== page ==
Freelance, Sole Trader Or Side Gigs
This is a really common trap that many sole traders or those with a side job like driving for Uber fall into. All of your income from all jobs, whether it’s regular employment through a large employer or doing small jobs on the side, is called “assessable income”. This amount is used to work out how much tax you have to pay at the end of the year.
As we mentioned above, if you are an employee you pay tax out of your salary each week. However, if you work as a sole trader doing freelance work or have a side job driving Uber you don’t pay tax on that income right away. Instead, when you do your tax return you’ll have to pay tax on that income then. For example, someone who earns $10,000 from Uber driving in a year, might need to pay $3,000 or more in tax at tax time.
How to avoid next year: If you do a decent amount of work on the side or as a sole trader we recommend setting aside at least 30-40% of your income every time you are paid so you don’t get a nasty bill at tax time.
Your Income Went Up
This happens to a lot of students or those working part time jobs. As a rule if you earn less than $18,200 you pay zero tax. At tax time, the tax you paid during the year is refunded to you, in full. However, once you start earning a little more and your income moves above the tax free threshold, you’ll no longer get all of your tax back on your return.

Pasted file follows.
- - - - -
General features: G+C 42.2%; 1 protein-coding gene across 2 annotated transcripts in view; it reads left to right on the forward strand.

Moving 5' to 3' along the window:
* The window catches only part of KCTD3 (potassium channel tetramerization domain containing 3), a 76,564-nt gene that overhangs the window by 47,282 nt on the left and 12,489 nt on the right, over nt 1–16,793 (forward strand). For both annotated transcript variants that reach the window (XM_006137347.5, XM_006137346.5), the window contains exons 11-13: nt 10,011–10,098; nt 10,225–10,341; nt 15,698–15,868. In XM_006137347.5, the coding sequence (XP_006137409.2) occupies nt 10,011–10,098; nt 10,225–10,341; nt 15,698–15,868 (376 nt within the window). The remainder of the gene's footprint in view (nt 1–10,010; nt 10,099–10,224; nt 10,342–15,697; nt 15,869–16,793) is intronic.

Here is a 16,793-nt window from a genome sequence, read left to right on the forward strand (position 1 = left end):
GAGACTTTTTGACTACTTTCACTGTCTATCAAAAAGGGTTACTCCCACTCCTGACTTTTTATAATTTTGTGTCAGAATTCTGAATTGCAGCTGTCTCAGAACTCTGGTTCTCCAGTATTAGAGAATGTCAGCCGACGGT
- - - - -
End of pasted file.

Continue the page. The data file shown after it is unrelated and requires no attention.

The same thing applies if you get a promotion or a new job that earns more money. The more you earn, the higher your rate of tax is and the more tax you pay. So if your income goes up from one year to the next it might push you into a higher tax bracket which could drop your refund.
How to avoid next year: If your income goes up, pay close attention to the deductions you might be entitled to. Deductions help improve your tax refund, so keep a close eye on what you are eligible to claim.
Why has my tax refund gone down from the estimate I received?
Other Government Agency Debts
Here’s a common scenario: A taxpayer lodges their tax return and has a refund estimate of $2,500. The ATO processes their return and they only get a refund of $800 deposited in their bank account. Naturally the first question that springs to mind is: why has my tax refund gone down?
The answer is often that they have an existing debt with another government agency. The ATO and other government agencies work together when it comes to tax returns. Every other government agency gets first shot at your refund before you do. The reason for this is simple, it doesn’t make much sense for the ATO to give you your refund if you have an outstanding debt with Centrelink or the Family Assistance Office money. You’ll just have to repay that anyway.